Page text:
Sold as a Dream for Black Buyers, a New Orleans Neighborhood is a Toxic NightmareBreaking News
tags: New Orleans, Environmental Justice, Environmental racism
Twenty-eight years have gone by, but Joshua Allen Akeem still remembers the knock at the door. Strangers from the Environmental Protection Agency walked into his house and spoke to his mom. She buried her face in her hands. “‘Please tell me this is not true,’” he recalled her saying, “over and over and over.”
It was true.
Viola Allen’s dream home sits atop a nightmare. The city of New Orleans built 67 ranch-style houses on a sprawling former garbage dump in the late 1970s without saying a word to the Black, mostly first-time home buyers who were encouraged to move there by city officials. Under the untreated soil where the new residents planted fruit trees, grew flower gardens and watched their children play in the dirt were 149 toxic contaminants, 49 of them linked to cancer, according to an analysis by the Environmental Protection Agency.
The saga of 57 families living on the former Agriculture Street Landfill in the Gordon Plaza housing subdivision is considered by many to be one of the worst examples of environmental injustice in the United States.
The boundaries of the old landfill were certified as a Superfund site in 1994. And now, nearly three decades after residents finally learned they were living on deadly ground, government officials have refused their demand to be relocated from homes that lost their appeal and nearly all of their value. The properties are almost impossible to sell because of the contamination, said Akeem, who was 11 when EPA officials and environmental experts visited his mom that day in 1993.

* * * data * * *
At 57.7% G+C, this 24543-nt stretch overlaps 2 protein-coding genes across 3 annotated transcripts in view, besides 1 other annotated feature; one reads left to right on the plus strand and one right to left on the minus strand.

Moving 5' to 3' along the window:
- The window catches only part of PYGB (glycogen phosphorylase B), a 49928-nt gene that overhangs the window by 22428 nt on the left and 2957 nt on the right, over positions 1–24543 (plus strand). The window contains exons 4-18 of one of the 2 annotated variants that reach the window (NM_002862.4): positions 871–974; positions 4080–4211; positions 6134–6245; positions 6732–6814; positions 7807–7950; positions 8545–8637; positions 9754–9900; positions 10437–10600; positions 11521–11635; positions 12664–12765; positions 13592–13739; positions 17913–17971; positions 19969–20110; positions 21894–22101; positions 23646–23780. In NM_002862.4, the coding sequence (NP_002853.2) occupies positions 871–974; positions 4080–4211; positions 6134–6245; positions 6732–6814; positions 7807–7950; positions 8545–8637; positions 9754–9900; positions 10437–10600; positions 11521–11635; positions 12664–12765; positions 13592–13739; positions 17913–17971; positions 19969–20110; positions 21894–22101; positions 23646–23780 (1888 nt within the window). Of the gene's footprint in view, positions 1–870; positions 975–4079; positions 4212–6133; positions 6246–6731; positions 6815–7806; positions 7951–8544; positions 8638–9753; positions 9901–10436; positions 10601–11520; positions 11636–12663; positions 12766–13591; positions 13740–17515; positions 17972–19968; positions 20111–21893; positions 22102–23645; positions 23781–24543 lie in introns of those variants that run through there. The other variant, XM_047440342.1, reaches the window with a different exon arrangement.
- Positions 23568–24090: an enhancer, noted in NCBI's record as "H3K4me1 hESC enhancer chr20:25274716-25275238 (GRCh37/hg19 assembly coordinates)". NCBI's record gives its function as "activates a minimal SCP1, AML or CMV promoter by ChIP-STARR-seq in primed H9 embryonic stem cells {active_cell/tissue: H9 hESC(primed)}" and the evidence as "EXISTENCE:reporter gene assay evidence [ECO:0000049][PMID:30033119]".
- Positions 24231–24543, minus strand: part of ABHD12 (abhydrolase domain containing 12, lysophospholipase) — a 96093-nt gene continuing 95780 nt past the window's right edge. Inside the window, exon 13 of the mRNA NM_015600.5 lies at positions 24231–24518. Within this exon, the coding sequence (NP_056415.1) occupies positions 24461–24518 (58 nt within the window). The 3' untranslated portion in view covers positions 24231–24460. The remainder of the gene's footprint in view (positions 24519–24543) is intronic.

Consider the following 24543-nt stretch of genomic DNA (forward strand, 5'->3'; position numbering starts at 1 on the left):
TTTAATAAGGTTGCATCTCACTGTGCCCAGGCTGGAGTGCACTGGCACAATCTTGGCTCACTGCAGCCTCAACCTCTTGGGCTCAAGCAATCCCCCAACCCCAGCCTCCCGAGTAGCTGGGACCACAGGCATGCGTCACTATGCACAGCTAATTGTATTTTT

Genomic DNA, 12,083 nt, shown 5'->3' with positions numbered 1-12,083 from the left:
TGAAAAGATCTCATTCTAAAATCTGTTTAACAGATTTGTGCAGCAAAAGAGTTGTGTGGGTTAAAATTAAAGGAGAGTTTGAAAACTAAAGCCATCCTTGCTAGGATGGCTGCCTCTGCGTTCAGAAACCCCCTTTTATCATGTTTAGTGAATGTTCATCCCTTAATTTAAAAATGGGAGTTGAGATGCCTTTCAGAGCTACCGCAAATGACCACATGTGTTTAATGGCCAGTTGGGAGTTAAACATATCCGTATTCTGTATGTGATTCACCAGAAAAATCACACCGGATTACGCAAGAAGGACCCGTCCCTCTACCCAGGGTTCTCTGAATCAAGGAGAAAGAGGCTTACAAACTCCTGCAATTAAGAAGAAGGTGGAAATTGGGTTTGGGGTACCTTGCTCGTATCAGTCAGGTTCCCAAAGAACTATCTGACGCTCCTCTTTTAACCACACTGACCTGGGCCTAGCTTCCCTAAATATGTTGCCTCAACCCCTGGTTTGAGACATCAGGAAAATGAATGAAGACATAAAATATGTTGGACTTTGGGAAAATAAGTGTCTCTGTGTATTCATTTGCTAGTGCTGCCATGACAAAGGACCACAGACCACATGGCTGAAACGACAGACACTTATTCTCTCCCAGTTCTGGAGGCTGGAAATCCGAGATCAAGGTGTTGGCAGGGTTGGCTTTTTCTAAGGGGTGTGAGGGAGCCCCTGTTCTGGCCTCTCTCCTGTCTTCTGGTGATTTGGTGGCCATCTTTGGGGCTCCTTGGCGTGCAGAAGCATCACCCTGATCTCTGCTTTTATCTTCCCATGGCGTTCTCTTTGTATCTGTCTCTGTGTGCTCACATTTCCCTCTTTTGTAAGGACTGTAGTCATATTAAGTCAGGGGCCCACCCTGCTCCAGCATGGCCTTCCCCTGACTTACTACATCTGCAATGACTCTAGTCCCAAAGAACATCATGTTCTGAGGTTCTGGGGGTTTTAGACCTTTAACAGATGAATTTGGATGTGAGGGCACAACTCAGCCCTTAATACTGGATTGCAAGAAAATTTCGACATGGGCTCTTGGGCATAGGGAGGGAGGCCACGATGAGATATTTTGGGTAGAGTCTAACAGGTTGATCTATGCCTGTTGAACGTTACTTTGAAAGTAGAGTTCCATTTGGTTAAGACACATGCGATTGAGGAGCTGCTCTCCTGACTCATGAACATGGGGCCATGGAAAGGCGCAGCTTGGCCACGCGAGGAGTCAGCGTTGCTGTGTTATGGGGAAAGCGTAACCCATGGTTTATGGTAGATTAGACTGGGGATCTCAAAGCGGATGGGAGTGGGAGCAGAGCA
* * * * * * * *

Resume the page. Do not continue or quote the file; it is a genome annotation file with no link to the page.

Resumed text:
Even more audacious, lawyers and advocates for the homeowners say, is that after residents were originally awarded a $90 million state court judgment against the city — which approved the construction — officials have refused to pay. The housing authority, which funded the development with federal dollars, and the public school system, which built an elementary school at the site well after the contamination was revealed, have also refused to pay their share of the damages.
comments powered by Disqus
- United Ireland "Closer Now than it's Ever Been"
- Libraries Do Face Attacks, but Not Like the "Freedom Libraries" of 1964
- The Writer of "The Onion" SCOTUS Brief Takes Parody Seriously
- Religious Colleges on Front Lines of "Critical Race Theory" Battles
- Marfa, TX School to Become National Historic Site Preserving Story of Segregated Mexican Americans